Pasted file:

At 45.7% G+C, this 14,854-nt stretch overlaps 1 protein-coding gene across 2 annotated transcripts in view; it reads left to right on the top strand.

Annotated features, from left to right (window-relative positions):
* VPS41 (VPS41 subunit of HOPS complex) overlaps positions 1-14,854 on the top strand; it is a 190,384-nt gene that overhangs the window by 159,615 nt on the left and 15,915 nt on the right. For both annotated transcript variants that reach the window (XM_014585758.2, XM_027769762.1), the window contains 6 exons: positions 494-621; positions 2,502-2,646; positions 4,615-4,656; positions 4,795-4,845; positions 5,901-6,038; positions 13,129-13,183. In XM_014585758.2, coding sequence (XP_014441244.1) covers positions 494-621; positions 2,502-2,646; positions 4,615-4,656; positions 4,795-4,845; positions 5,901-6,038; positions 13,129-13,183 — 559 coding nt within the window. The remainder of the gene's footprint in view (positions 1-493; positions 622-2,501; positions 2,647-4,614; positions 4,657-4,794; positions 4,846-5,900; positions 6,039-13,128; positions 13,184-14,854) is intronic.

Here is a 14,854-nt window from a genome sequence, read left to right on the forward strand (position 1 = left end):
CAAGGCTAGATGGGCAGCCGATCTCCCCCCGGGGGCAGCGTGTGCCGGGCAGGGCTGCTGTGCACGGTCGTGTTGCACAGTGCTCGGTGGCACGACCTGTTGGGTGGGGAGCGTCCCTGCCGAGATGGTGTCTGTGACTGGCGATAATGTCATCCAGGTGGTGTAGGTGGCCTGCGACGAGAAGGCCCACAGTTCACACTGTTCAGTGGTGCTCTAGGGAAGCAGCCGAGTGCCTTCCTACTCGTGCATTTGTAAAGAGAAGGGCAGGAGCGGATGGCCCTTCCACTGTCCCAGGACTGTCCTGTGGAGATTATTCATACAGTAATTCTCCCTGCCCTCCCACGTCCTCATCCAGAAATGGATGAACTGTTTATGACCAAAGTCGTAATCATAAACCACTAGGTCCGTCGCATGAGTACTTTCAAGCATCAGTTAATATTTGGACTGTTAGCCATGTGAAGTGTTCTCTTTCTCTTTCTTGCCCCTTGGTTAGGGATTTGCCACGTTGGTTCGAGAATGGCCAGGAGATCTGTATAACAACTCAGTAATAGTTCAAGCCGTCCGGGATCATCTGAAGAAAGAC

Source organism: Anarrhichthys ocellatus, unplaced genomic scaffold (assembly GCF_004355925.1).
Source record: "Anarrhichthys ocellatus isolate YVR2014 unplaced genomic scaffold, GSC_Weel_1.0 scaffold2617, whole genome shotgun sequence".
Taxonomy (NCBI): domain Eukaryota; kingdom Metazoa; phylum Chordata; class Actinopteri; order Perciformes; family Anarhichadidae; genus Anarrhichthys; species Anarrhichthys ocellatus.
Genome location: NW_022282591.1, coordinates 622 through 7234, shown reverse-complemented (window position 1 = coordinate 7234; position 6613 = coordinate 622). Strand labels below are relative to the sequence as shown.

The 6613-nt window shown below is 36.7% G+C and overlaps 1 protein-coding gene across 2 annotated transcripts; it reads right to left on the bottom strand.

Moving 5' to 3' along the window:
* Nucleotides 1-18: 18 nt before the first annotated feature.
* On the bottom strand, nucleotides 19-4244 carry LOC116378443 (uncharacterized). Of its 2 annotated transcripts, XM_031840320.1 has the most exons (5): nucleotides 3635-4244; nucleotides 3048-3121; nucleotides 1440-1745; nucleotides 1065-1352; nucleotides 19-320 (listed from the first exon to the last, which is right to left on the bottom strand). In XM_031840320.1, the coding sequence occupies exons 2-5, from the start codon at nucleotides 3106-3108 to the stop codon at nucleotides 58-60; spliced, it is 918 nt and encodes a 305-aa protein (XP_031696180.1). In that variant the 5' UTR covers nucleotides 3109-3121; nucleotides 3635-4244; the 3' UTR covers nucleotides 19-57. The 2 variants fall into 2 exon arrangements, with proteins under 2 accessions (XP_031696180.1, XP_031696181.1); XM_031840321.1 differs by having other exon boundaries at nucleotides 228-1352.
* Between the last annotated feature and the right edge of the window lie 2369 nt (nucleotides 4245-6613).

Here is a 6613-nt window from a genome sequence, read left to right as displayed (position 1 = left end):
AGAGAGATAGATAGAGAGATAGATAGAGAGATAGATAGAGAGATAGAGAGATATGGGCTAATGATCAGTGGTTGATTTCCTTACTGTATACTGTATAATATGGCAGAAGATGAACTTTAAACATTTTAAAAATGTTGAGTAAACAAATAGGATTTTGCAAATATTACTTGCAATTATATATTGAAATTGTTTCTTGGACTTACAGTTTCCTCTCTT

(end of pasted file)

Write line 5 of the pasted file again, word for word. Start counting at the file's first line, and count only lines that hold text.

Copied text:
CAAGGCTAGATGGGCAGCCGATCTCCCCCCGGGGGCAGCGTGTGCCGGGCAGGGCTGCTGTGCACGGTCGTGTTGCACAGTGCTCGGTGGCACGACCTGTTGGGTGGGGAGCGTCCCTGCCGAGATGGTGTCTGTGACTGGCGATAATGTCATCCAGGTGGTGTAGGTGGCCTGCGACGAGAAGGCCCACAGTTCACACTGTTCAGTGGTGCTCTAGGGAAGCAGCCGAGTGCCTTCCTACTCGTGCATTTGTAAAGAGAAGGGCAGGAGCGGATGGCCCTTCCACTGTCCCAGGACTGTCCTGTGGAGATTATTCATACAGTAATTCTCCCTGCCCTCCCACGTCCTCATCCAGAAATGGATGAACTGTTTATGACCAAAGTCGTAATCATAAACCACTAGGTCCGTCGCATGAGTACTTTCAAGCATCAGTTAATATTTGGACTGTTAGCCATGTGAAGTGTTCTCTTTCTCTTTCTTGCCCCTTGGTTAGGGATTTGCCACGTTGGTTCGAGAATGGCCAGGAGATCTGTATAACAACTCAGTAATAGTTCAAGCCGTCCGGGATCATCTGAAGAAAGAC